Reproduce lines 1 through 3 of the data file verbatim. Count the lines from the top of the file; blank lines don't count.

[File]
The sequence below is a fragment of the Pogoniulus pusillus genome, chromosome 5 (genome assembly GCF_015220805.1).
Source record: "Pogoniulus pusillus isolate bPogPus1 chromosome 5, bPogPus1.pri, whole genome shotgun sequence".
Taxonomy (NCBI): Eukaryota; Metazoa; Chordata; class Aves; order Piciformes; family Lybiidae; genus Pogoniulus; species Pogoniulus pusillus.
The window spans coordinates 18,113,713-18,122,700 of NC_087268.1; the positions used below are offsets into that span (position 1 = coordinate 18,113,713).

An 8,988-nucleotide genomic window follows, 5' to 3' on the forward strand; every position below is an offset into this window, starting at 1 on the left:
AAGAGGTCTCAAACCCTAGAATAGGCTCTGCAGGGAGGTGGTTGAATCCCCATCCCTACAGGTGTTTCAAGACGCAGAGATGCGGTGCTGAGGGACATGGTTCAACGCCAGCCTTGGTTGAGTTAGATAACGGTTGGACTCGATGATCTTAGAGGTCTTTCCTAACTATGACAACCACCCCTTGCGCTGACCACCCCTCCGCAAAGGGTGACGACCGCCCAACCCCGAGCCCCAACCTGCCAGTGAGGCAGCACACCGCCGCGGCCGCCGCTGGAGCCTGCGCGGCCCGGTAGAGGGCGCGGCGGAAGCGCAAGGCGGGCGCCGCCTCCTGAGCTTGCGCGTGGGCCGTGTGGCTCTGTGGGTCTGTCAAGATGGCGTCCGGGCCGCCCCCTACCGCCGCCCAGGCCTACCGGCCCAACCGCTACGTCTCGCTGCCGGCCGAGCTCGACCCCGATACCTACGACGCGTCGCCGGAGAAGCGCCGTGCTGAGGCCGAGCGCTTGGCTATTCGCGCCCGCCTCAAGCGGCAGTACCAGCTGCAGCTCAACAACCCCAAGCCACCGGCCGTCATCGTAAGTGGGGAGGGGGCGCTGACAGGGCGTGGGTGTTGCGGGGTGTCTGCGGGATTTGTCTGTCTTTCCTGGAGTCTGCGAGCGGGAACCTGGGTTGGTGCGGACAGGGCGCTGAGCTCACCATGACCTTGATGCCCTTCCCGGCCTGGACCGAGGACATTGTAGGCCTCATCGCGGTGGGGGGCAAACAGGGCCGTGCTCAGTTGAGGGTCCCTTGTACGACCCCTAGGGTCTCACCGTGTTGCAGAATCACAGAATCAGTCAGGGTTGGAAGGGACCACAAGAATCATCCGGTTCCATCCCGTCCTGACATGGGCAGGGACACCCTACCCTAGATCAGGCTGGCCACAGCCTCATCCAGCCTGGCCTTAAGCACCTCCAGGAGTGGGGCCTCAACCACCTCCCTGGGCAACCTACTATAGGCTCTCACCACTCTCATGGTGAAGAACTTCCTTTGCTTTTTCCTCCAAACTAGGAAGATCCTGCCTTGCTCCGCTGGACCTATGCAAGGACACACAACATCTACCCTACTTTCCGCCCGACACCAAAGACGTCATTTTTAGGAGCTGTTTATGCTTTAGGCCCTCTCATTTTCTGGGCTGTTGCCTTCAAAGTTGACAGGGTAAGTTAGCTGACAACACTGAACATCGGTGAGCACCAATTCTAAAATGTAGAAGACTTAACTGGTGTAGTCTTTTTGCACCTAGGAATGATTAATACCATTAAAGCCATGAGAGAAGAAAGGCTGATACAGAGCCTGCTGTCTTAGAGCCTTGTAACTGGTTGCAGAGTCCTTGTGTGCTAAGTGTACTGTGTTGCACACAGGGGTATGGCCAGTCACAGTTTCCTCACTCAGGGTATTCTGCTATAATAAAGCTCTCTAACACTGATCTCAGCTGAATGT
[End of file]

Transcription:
The sequence below is a fragment of the Pogoniulus pusillus genome, chromosome 5 (genome assembly GCF_015220805.1).
Source record: "Pogoniulus pusillus isolate bPogPus1 chromosome 5, bPogPus1.pri, whole genome shotgun sequence".
Taxonomy (NCBI): Eukaryota; Metazoa; Chordata; class Aves; order Piciformes; family Lybiidae; genus Pogoniulus; species Pogoniulus pusillus.